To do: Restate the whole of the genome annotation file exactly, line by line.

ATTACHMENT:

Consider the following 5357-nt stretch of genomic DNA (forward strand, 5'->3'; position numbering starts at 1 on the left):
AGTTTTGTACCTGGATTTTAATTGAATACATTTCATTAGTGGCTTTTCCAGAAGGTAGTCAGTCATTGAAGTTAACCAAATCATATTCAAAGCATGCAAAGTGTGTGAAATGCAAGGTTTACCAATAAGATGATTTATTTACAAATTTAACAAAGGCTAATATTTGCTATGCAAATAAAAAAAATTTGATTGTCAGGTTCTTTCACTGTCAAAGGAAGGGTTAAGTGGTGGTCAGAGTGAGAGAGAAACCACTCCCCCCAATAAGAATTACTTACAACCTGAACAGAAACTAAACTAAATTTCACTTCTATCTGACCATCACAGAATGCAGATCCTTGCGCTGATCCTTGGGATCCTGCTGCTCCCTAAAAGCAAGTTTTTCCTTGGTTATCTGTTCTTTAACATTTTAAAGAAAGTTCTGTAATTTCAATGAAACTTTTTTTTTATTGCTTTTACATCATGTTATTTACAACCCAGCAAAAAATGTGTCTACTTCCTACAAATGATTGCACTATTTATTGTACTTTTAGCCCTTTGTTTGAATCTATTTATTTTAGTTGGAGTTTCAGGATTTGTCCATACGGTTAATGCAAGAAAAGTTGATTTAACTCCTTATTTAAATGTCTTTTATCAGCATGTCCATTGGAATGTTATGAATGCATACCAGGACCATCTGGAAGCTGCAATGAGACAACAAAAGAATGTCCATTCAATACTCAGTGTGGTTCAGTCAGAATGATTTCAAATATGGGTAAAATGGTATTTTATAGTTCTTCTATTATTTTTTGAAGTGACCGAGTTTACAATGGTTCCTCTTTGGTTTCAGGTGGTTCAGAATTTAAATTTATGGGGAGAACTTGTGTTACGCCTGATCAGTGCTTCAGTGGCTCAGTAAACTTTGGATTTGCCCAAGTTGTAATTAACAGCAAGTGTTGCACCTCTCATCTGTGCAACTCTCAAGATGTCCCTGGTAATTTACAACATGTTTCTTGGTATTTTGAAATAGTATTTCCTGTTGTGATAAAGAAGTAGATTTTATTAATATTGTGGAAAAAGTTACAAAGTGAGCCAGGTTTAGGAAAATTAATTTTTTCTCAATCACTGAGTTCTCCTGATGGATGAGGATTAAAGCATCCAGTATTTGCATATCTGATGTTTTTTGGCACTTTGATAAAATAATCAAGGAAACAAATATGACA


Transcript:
Consider the following 5357-nt stretch of genomic DNA (forward strand, 5'->3'; position numbering starts at 1 on the left):
AGTTTTGTACCTGGATTTTAATTGAATACATTTCATTAGTGGCTTTTCCAGAAGGTAGTCAGTCATTGAAGTTAACCAAATCATATTCAAAGCATGCAAAGTGTGTGAAATGCAAGGTTTACCAATAAGATGATTTATTTACAAATTTAACAAAGGCTAATATTTGCTATGCAAATAAAAAAAATTTGATTGTCAGGTTCTTTCACTGTCAAAGGAAGGGTTAAGTGGTGGTCAGAGTGAGAGAGAAACCACTCCCCCCAATAAGAATTACTTACAACCTGAACAGAAACTAAACTAAATTTCACTTCTATCTGACCATCACAGAATGCAGATCCTTGCGCTGATCCTTGGGATCCTGCTGCTCCCTAAAAGCAAGTTTTTCCTTGGTTATCTGTTCTTTAACATTTTAAAGAAAGTTCTGTAATTTCAATGAAACTTTTTTTTTATTGCTTTTACATCATGTTATTTACAACCCAGCAAAAAATGTGTCTACTTCCTACAAATGATTGCACTATTTATTGTACTTTTAGCCCTTTGTTTGAATCTATTTATTTTAGTTGGAGTTTCAGGATTTGTCCATACGGTTAATGCAAGAAAAGTTGATTTAACTCCTTATTTAAATGTCTTTTATCAGCATGTCCATTGGAATGTTATGAATGCATACCAGGACCATCTGGAAGCTGCAATGAGACAACAAAAGAATGTCCATTCAATACTCAGTGTGGTTCAGTCAGAATGATTTCAAATATGGGTAAAATGGTATTTTATAGTTCTTCTATTATTTTTTGAAGTGACCGAGTTTACAATGGTTCCTCTTTGGTTTCAGGTGGTTCAGAATTTAAATTTATGGGGAGAACTTGTGTTACGCCTGATCAGTGCTTCAGTGGCTCAGTAAACTTTGGATTTGCCCAAGTTGTAATTAACAGCAAGTGTTGCACCTCTCATCTGTGCAACTCTCAAGATGTCCCTGGTAATTTACAACATGTTTCTTGGTATTTTGAAATAGTATTTCCTGTTGTGATAAAGAAGTAGATTTTATTAATATTGTGGAAAAAGTTACAAAGTGAGCCAGGTTTAGGAAAATTAATTTTTTCTCAATCACTGAGTTCTCCTGATGGATGAGGATTAAAGCATCCAGTATTTGCATATCTGATGTTTTTTGGCACTTTGATAAAATAATCAAGGAAACAAATATGACA